Night guardsman Rin Peru stood in the garden under the west-facing balcony, hands at his sides, his back stiff and sore from his many hours on duty. He thought it all a bit unnecessary—he'd much rather be at home with his wife on this special night—but he respected his master's wishes. He knew his duty: it was a full moon tonight, and all of Amoka was anxious.
Terrible timing, he thought as he stifled a yawn. Could our young Lord Menori's inheritance feast have been but a day later?
Blessedly, the Advisors predicted that the Rider would not come this far south today. If the Rider stayed true to the schedule—which he always did—then the Lord Kaori and his son had nothing to fear this night. The Rider's monthly plundering would occur in one of the towns in the north—Genesan, perhaps.
Rin dared to peek over his shoulder at the festivities in the door behind him. Thousands of candles lit the ballroom. Several dozen nobles—and a few of the luckier merchants—walked about the magnificent marble venue, dressed in colorful gowns and jewelry. They reminded him of butterflies in the wind; always moving, always busy. Busy doing nothing tonight…
But he was not bitter—no, not in the least. It was an honor to serve his Lord Kaori during his final hour in power. Kaori was a good man: fair, honorable, and—most importantly—kept those under his jurisdiction safe from harm of every kind.
Every harm, that is, but the kind that troubled them inevitably, like a storm, on the twenty-eighth day of every moon. But no one could detain—let alone abolish—that blight. Lord Kaori simply did the best that he could, setting watches along the coast to warn the towns when the Rider's ship approached so they would have ample time to flee.
Rin just hoped that their soon-to-be Lord Menori could apply the same level of dedication to this mission as his father had.
"Excuse me, sir," a voice wavered to his left, "if you would be so kind…"
Rin eyed the owner of the voice. A lowan beggar, by the looks of his paltry height and raggedy cloak. Beggars were not uncommon, especially since the Collapse on the western island, but to see one here, on a night where most men barred their doors and held their weapons close—not that it did them much good—was strange.
"It's not lawful to beg in the Sheshin Keep after the moon has risen," Rin said, doing his best to sound both sympathetic and stern. "Go back to town. There are plenty of people to help you there."
The cloaked figure seemed to cower a bit, and his feet shuffled. Those boots are too new, Rin noted. He must have stolen them. It was hard for him to imagine living the life of this beggar. His home, just a few miles to the east, was secure. He had bread on the table, and a wife and daughter to eat that bread. How does this man feed his family, I wonder?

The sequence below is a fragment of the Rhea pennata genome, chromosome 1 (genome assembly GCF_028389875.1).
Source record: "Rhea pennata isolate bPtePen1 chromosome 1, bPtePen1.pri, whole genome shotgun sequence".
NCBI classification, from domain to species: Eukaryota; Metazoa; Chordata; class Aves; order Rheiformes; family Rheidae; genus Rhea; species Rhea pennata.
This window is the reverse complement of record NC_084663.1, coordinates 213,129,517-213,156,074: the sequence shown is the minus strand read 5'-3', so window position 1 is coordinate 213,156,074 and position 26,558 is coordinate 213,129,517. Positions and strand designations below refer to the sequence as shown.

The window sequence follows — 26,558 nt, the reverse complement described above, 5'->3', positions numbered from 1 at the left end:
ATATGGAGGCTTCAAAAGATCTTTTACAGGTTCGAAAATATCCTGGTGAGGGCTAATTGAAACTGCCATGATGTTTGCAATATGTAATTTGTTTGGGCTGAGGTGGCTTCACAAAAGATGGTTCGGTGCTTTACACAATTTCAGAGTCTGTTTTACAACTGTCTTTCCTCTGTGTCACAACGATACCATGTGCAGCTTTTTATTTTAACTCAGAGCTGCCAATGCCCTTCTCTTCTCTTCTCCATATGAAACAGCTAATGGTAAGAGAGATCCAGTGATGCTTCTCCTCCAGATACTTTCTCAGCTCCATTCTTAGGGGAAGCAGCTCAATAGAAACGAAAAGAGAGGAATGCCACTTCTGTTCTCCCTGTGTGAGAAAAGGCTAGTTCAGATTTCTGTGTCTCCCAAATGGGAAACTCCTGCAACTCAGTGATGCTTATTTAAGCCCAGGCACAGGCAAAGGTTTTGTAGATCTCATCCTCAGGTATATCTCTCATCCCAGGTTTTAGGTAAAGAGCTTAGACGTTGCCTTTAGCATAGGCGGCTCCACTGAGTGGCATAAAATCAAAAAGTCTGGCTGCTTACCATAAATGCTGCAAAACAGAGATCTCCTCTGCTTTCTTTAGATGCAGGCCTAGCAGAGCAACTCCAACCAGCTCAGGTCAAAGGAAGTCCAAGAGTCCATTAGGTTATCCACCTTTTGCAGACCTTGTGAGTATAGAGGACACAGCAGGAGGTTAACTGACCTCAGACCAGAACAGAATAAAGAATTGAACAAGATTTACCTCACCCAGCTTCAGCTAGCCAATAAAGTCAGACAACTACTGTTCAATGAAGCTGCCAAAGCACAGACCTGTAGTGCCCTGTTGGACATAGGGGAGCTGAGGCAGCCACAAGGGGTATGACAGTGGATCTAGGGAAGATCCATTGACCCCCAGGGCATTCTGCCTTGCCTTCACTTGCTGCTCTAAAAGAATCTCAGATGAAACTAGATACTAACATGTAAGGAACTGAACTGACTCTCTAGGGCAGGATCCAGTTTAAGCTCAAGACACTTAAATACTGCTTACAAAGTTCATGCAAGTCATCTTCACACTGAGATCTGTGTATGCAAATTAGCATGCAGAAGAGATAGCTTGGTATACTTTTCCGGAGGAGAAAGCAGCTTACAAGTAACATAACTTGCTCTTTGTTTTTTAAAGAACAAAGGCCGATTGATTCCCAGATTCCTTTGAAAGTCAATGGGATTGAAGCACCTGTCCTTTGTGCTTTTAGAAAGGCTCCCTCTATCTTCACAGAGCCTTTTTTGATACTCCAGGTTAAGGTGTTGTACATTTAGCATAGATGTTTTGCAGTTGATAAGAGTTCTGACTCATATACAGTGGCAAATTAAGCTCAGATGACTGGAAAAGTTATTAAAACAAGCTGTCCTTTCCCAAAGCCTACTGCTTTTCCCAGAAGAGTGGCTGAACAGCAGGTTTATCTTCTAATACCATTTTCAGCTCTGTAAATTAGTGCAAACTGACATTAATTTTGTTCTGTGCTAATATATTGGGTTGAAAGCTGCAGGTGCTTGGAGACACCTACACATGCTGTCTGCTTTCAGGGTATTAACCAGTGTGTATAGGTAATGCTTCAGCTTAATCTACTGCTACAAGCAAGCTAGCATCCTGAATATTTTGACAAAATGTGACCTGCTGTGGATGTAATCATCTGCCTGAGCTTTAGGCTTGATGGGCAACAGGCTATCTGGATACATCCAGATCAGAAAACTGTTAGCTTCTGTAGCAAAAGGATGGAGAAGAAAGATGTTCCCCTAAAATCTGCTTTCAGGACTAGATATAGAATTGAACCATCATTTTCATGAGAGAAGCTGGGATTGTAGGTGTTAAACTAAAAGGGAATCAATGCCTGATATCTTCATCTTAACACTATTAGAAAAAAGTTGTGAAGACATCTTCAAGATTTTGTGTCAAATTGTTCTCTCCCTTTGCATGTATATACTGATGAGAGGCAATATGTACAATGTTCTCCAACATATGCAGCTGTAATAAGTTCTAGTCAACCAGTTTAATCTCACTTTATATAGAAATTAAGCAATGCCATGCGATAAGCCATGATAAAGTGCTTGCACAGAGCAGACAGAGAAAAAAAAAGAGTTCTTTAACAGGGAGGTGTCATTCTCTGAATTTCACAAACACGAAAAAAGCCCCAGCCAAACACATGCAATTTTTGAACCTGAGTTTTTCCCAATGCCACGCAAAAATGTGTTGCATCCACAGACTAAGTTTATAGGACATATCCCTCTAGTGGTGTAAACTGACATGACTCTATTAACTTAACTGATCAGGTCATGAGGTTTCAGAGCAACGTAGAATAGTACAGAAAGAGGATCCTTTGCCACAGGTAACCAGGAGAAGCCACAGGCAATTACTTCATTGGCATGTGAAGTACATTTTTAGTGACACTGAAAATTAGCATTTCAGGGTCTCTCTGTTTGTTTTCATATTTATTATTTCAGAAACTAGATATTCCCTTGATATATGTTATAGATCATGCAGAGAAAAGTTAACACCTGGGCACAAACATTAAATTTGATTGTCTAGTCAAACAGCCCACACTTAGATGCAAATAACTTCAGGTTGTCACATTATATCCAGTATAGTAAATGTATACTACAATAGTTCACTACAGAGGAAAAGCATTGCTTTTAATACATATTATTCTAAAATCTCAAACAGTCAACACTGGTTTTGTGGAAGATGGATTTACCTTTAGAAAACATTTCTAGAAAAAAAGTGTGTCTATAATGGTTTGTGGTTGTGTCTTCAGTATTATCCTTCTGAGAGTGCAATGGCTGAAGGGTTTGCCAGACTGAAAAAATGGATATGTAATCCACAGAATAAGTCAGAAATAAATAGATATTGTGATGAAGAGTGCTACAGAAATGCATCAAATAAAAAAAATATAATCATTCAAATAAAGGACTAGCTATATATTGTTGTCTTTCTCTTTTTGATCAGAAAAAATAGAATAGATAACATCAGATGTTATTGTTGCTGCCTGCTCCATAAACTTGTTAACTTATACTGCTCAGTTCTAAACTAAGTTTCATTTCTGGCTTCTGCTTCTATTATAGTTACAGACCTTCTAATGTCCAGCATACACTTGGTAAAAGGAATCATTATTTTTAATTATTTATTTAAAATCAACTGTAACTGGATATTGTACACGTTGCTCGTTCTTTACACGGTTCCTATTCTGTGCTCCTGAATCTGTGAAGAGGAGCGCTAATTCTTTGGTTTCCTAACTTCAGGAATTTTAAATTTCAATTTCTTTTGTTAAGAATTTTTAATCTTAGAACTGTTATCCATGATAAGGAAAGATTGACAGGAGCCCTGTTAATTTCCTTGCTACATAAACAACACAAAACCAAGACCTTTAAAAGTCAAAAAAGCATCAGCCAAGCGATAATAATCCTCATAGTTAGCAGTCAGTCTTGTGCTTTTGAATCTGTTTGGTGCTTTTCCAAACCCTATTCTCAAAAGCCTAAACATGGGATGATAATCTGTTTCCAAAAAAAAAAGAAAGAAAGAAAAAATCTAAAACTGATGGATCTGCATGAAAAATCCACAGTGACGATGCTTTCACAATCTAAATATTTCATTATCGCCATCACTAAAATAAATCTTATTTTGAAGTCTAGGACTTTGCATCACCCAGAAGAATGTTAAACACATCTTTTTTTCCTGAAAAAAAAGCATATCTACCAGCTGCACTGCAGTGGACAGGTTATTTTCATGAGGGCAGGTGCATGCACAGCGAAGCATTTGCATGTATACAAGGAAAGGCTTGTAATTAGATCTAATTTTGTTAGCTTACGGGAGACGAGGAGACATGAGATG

Rin was tempted to pull out his satchel and give the man a few coins. But it was against the rules. The only civilians allowed on the grounds after dark were those given a written invitation, which was inspected closely by guards at the entrance gate on the other side of the keep.
"How did you get past the gatekeepers?" Rin asked, nodding to the garden path.
The beggar's cloak seemed to ripple with his soft, eery laugh. "They can't catch me. No man can."
"That was a brave statement," Rin said, smiling, though the man's voice sent a chill straight through his armor and down his spine. "What makes you say such a thing? That you are un-catchable." Not a real word, this un-catchable, but he doubted the beggar was articulate enough to care.
"I did not say that," the beggar said, cupping his pale, scarred hands outside the folds of his cloak. "I can be caught—no, I am caught. but not by you, or by those gatekeepers. Now, if you would please be so kind…"
Rin eyed the man's hands, then shook his head. "I can't. I'm sorry, it's against my directive. Come back in the daylight."
"Why?" the beggar asked. "Are trees not the same shape, size, and color in the moonlight as they are in the sun?"
The beggar saw that he was gaining leeway. "What difference does it make if I receive coins for my family now, or in the morning? I am the same person. Do me a favor—no, do yourself and your family a favor. Please, let my children eat tonight."
Rin fingered his sword—a nervous tic of his—and pulled his lips tight. If he broke these rules, he could lose his job. What would that do to his honor? What would it do to my Elen and Lin?
"No," he said. "Please, sir, leave here before I use force."
"I got past the gatekeepers," the beggar said. "Do you really think that you could stop me?"
That chill in Rin's spine felt like claws now, raking his back. He imagined them leaving long, deep marks like those on the beggar's hands. "You got lucky," he said, wondering what Lord Kaori would think if he saw his guardsman debating with a footpad. "Leave. Now."
The beggar retracted his hands with a soft sigh. A sigh of grief; regret. "Very well," he said, sliding his left foot back across the cobblestones. "May the First King have mercy on me."
Rin opened his mouth to reply, but was cut off by the knife that was suddenly deep, deep in his chest. One scarred hand went over his mouth to cut off his cry of pain.
The beggar lowered his hood, and Rin knew then, with his last lucid thoughts, that he had made a terrible mistake.
The not-beggar glowered at his victim with powerful, bright green eyes, radiating deep hatred. "The third to die this night," he said, calmly. As if he had cut a melon, and not a fellow lowan's chest. "The third to taste the Rider's dark sword on the night the almost-Lord Menori was kidnapped." He pulled his blade free, blood splattering on the stones. "Long live my Lord Hazich."
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